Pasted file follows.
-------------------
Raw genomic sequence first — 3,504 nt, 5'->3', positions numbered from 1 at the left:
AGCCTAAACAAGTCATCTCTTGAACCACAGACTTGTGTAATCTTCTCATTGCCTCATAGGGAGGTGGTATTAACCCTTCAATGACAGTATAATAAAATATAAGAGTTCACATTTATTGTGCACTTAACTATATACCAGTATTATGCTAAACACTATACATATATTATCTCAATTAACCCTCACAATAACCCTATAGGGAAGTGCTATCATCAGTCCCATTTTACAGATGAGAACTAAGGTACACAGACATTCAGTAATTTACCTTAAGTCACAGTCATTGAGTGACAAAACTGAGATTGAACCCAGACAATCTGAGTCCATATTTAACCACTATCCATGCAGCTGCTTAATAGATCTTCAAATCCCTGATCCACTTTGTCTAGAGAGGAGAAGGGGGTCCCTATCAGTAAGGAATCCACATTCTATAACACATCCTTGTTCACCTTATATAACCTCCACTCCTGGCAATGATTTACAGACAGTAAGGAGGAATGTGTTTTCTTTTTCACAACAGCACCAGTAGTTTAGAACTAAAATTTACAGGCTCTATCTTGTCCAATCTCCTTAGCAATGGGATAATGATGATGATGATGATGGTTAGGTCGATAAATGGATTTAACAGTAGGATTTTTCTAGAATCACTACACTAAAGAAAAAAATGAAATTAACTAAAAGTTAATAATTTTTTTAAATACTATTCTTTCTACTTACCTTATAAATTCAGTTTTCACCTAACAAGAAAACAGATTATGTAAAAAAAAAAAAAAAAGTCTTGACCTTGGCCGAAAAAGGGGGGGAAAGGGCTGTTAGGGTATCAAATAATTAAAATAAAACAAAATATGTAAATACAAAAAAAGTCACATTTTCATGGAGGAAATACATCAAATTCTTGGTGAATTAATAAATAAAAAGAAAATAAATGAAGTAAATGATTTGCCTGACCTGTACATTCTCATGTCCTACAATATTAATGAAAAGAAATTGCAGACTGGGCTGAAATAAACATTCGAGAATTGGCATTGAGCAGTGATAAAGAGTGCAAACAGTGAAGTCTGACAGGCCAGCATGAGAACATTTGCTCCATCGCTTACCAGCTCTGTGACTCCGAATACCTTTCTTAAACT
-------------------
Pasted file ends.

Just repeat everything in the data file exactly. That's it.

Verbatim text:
Raw genomic sequence first — 3,504 nt, 5'->3', positions numbered from 1 at the left:
AGCCTAAACAAGTCATCTCTTGAACCACAGACTTGTGTAATCTTCTCATTGCCTCATAGGGAGGTGGTATTAACCCTTCAATGACAGTATAATAAAATATAAGAGTTCACATTTATTGTGCACTTAACTATATACCAGTATTATGCTAAACACTATACATATATTATCTCAATTAACCCTCACAATAACCCTATAGGGAAGTGCTATCATCAGTCCCATTTTACAGATGAGAACTAAGGTACACAGACATTCAGTAATTTACCTTAAGTCACAGTCATTGAGTGACAAAACTGAGATTGAACCCAGACAATCTGAGTCCATATTTAACCACTATCCATGCAGCTGCTTAATAGATCTTCAAATCCCTGATCCACTTTGTCTAGAGAGGAGAAGGGGGTCCCTATCAGTAAGGAATCCACATTCTATAACACATCCTTGTTCACCTTATATAACCTCCACTCCTGGCAATGATTTACAGACAGTAAGGAGGAATGTGTTTTCTTTTTCACAACAGCACCAGTAGTTTAGAACTAAAATTTACAGGCTCTATCTTGTCCAATCTCCTTAGCAATGGGATAATGATGATGATGATGATGGTTAGGTCGATAAATGGATTTAACAGTAGGATTTTTCTAGAATCACTACACTAAAGAAAAAAATGAAATTAACTAAAAGTTAATAATTTTTTTAAATACTATTCTTTCTACTTACCTTATAAATTCAGTTTTCACCTAACAAGAAAACAGATTATGTAAAAAAAAAAAAAAAAGTCTTGACCTTGGCCGAAAAAGGGGGGGAAAGGGCTGTTAGGGTATCAAATAATTAAAATAAAACAAAATATGTAAATACAAAAAAAGTCACATTTTCATGGAGGAAATACATCAAATTCTTGGTGAATTAATAAATAAAAAGAAAATAAATGAAGTAAATGATTTGCCTGACCTGTACATTCTCATGTCCTACAATATTAATGAAAAGAAATTGCAGACTGGGCTGAAATAAACATTCGAGAATTGGCATTGAGCAGTGATAAAGAGTGCAAACAGTGAAGTCTGACAGGCCAGCATGAGAACATTTGCTCCATCGCTTACCAGCTCTGTGACTCCGAATACCTTTCTTAAACT